Anti-synthetase syndrome is an autoimmune disease associated with interstitial lung disease, dermatomyositis, and polymyositis.

Statin-associated autoimmune myopathy (SAAM) is a very rare form of muscle damage caused by the immune system in people who take statin medications. However, there are cases of SAAM in patients who have not taken statin medication, and this can be explained by the exposure to natural sources of statin such as red yeast rice, which is statin rich. This theory is supported by the higher prevalence of statin-naive SAAM patients in Asian cohorts, who have statin-rich diets.

References

  1. Miller, Frederick W (10 June 2009). "Classification of Idiopathic Inflammatory Myopathies". In Kagen, Lawrence J (ed.). The Inflammatory Myopathies. Springer. pp. 23–36. ISBN   9781627038393.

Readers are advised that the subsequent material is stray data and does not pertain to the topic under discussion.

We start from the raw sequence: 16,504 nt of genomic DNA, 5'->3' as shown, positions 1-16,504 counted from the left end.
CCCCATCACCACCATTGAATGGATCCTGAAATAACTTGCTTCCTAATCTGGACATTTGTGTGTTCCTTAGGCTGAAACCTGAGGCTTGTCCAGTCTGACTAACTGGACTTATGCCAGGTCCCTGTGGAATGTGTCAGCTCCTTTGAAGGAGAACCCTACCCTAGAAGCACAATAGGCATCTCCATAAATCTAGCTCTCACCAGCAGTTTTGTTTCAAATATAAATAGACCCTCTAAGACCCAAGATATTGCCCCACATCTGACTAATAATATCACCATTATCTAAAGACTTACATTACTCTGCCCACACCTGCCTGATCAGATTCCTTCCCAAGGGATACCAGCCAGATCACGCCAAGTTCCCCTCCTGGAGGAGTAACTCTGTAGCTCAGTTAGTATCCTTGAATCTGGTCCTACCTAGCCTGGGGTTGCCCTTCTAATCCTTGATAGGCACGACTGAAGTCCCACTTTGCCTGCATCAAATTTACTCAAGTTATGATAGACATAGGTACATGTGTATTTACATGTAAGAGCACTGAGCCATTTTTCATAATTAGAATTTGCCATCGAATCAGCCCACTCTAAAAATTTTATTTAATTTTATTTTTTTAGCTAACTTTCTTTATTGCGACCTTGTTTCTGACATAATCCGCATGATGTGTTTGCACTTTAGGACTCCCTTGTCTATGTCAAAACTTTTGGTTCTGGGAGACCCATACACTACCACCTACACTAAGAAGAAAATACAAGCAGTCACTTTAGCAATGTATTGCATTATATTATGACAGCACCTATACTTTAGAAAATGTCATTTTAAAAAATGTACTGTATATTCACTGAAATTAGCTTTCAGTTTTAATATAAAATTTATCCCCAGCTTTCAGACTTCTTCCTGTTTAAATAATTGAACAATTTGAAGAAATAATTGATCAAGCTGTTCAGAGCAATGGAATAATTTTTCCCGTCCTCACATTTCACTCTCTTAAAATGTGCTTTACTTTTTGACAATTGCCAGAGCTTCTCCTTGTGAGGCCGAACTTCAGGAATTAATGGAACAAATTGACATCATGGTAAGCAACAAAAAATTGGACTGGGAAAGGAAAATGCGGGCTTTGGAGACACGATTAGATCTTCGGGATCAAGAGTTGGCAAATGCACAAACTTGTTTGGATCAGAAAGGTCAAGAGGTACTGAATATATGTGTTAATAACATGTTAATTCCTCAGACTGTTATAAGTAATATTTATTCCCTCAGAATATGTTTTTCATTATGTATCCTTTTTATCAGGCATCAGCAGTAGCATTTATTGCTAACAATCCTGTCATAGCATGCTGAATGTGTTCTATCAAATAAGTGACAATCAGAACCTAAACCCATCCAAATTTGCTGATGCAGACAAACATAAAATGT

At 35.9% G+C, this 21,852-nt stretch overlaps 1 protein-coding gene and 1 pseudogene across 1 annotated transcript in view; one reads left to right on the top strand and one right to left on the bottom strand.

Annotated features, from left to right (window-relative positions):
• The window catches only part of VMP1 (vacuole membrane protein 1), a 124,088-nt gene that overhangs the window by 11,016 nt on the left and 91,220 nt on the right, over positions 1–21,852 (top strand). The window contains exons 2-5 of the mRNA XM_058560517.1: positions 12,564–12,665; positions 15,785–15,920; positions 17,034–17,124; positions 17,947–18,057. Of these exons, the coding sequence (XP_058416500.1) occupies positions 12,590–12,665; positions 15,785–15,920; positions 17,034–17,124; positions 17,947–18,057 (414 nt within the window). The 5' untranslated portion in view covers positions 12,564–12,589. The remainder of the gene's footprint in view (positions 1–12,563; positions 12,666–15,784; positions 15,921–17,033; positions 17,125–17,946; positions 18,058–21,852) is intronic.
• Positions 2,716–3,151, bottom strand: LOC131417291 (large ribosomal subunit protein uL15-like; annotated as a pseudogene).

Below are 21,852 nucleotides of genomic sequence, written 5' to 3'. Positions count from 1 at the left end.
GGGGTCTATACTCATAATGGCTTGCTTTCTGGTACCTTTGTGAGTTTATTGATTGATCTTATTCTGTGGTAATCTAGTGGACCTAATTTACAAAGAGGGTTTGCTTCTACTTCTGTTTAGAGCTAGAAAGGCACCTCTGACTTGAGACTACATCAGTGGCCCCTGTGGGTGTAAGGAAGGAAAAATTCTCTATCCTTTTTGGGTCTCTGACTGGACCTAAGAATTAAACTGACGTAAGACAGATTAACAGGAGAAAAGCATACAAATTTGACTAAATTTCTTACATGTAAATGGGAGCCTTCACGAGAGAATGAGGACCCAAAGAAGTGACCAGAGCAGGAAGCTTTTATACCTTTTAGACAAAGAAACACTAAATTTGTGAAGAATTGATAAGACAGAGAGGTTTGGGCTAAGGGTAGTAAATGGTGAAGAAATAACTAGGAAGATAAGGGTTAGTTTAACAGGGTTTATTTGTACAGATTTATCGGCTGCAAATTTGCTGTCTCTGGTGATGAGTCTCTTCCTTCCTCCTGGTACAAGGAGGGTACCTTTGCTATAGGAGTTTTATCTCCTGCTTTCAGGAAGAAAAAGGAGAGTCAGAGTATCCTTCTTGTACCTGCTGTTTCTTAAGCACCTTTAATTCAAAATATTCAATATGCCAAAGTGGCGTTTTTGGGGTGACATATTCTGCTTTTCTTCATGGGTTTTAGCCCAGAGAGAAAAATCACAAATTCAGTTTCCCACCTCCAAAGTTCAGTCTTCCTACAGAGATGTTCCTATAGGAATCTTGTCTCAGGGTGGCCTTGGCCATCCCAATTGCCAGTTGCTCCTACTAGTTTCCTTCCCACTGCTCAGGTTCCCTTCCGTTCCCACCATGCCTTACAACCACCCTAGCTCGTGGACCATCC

2. Kagen, Lawrence J (10 June 2009). "Inclusion Body Myositis". The Inflammatory Myopathies. Springer. pp. 95–102. ISBN   9781627038393.
  3. 1 2 3 4 Holton, Janice L; Wedderburn, Lucy R; Hanna, Michael G (29 May 2013). "Polymyositis, Dermatomyositis and Inclusion Body Myositis". In Goebel, Hans H; Sewry, Caroline A; Weller, Roy O (eds.). Muscle Disease: Pathology and Genetics. John Wiley & Sons. pp. 747–781. ISBN   978-1-118-63549-0.
  4. 1 2 3 4 5 Dalakas, Marinos C (8 September 2010). "Treatment and Management of Autoimmune Myopathies". In Bertorini, Tulio E (ed.). Neuromuscular Disorders. Elsevier Health Sciences. pp. 395–408. ISBN   9781437703726.
  5. Cited in Dalakas, Marinos C (08 September 2010). "Treatment and Management of Autoimmune Myopathies". In Bertorini, Tulio E. Neuromuscular Disorders. Elsevier Health Sciences. pp. 395—408. ISBN   9781437703726: